Figac
By Richard Bailey & Alice Shepperd

Figeac

One of the most arresting-looking properties in Bordeaux and home to the architects of possibly the most distinctive wine produced in the Right Bank, Figeac is a fusion of the traditional with cutting-edge technology. Terms such as 'Infrared aerial imagery' and 'geo-resistivity' along with other mind-boggling descriptors were offered during conversation on Figeac's prodution methods. Although I cannot begin to fully understand the intricacies of such scientific know-how, what was abundantly clear, is that Figeac are making ultra-precise wine using ultra-precise methods.

The 2015 Grand Vin is built from 43% Cabernet Sauvignon, 29% Merlot and 28% Cabernet Franc. Atypical for a right bank wine, particularly in a vintage where the 'home' grape has performed so well in the vineyard. This cépage fends off any notion of potential hyperbole from the ambassadors of the Chateau and clearly displays that the team have crafted the style of the 2015, exactly as they wanted. (A sign of a great vintage, surely?)

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"A potential 'best-ever' from this legendary estate."

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The Grand Vin displays a glorious, glossy red/purple colour and an almost unbelievable level of purity and complexity, even at this early stage. This medium-bodied effort is loaded with a solid core of red and black fruits, intermixed with layers of cedar, graphite, hints of underbrush and a defined mineral edge. The perfume is stunning, the balance, seamless. Everything in that glass suggested a potential 'best-ever' from this legendary estate. What's more, the second wine 'Petit-Figeac', like nearly all the second-wines tasted, was exceptional.

Put the 'hype-machine' to one side and one is still left with exquisite productions that demonstrate just why Figeac ranks amongst the elite names of the right bank. It's as simple as that.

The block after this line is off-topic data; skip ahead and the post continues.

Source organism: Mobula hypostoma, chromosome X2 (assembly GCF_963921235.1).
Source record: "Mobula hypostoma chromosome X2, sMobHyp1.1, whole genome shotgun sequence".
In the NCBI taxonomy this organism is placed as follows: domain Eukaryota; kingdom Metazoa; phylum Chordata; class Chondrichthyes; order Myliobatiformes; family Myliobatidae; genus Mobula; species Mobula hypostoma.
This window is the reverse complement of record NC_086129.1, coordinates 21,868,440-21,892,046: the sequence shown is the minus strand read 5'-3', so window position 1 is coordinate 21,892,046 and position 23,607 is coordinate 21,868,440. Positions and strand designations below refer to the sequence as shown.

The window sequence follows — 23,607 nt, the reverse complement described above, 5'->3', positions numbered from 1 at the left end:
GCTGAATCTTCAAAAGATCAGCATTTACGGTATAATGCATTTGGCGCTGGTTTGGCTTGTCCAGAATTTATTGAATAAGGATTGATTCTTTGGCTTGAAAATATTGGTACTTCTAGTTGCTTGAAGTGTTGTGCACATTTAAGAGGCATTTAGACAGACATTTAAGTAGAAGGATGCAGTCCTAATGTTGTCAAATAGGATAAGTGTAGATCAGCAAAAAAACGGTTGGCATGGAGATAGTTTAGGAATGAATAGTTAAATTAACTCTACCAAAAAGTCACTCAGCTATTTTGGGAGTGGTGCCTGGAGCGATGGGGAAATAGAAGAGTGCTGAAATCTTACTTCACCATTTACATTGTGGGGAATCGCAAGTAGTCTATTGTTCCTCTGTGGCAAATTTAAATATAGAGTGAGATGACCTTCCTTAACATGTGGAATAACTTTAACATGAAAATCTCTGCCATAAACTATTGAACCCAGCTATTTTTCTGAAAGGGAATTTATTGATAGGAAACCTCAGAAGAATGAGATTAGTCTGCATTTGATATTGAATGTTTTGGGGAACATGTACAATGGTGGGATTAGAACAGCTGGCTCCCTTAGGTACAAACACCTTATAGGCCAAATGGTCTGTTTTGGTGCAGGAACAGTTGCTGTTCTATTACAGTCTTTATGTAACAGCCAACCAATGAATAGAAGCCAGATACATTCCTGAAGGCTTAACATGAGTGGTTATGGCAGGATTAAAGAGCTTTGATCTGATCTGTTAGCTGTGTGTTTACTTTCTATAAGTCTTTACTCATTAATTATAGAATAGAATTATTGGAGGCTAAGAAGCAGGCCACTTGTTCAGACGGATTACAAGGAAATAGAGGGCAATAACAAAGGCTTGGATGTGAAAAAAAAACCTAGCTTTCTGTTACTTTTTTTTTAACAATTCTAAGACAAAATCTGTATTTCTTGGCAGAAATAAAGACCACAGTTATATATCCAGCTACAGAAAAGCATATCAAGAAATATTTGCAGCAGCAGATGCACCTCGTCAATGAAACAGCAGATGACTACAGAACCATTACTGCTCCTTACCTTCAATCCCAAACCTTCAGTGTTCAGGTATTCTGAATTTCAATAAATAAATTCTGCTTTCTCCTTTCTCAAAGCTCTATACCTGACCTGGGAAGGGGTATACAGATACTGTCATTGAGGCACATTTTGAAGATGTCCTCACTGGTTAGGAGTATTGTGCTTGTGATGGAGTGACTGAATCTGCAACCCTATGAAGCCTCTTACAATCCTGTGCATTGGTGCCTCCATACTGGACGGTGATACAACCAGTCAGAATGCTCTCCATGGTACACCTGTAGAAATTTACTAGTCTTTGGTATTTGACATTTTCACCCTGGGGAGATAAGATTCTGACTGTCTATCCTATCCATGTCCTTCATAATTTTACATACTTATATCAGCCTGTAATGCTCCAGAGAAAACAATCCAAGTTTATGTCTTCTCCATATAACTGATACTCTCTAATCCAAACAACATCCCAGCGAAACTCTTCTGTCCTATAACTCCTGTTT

Vieux Chateau Certan

I was really looking forward to visiting Vieux Chateau Certan, it being one of the real stand outs from last year and this year it did not disappoint. “Welcome home” announced winemaker, Alexandre Thienpont as we arrived at what was our last visit of the day. There is something homely about it there. It isn’t a particularly flashy looking Chateau (well, it is gorgeous, but not as decedent and showy as some) and the tasting room is actually just the barrel room. It’s great because it lets the wine do the talking; you know you haven’t been tricked into thinking it tastes great, it just does.

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"You know you haven’t been tricked into thinking it tastes great, it just does."

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Working with old vines averaging 50 years old (youngest 1988 and oldest 1932), Alexandre has been the winemaker there since 1985 and is incredibly knowledgeable, his son Guillaume, began helping him five years ago and has brought modernisation to the way that they make their wines, mainly on the viticulture side. He described an incredibly high tech method that involves filming the vineyard with an infra-red camera which maps the intensity of the green colour. The darker the green, the more vigorous the vine has grown and the less good the grapes will be there. The idea is not novel, but this new technology adds to the precision in which it can be executed. This year was the first they set the location of their pickers by GPS! They’ve also reduced the amount of new oak to 65% due to changing trends and global warming, increasing the alcohol (which makes the wood taste more obvious).

2015's great weather conditions, combined with the Chateau's experience and a good team of pickers lead to as Alexandre put it “the result in the glass”. This year the conditions were great for Merlot ripening, much like in 2010, but also the Cabernet Franc conditions were to a similar standard, which is very rare. The 83 and 96 were similar in terms of Cab Franc/Merlot both ripening at the same rate but neither were as good as 2015. Alexandre said it is unlike any vintage he has come across, completely unique!

VCC has a very loyal customer following, people love the wine, they buy En Primeur, store it and drink it. With the increased precision of their winemaking over the last few years and a run of good scores from the critics, demand is on the increase, so there are good arguments to buy En Primeur rather than waiting.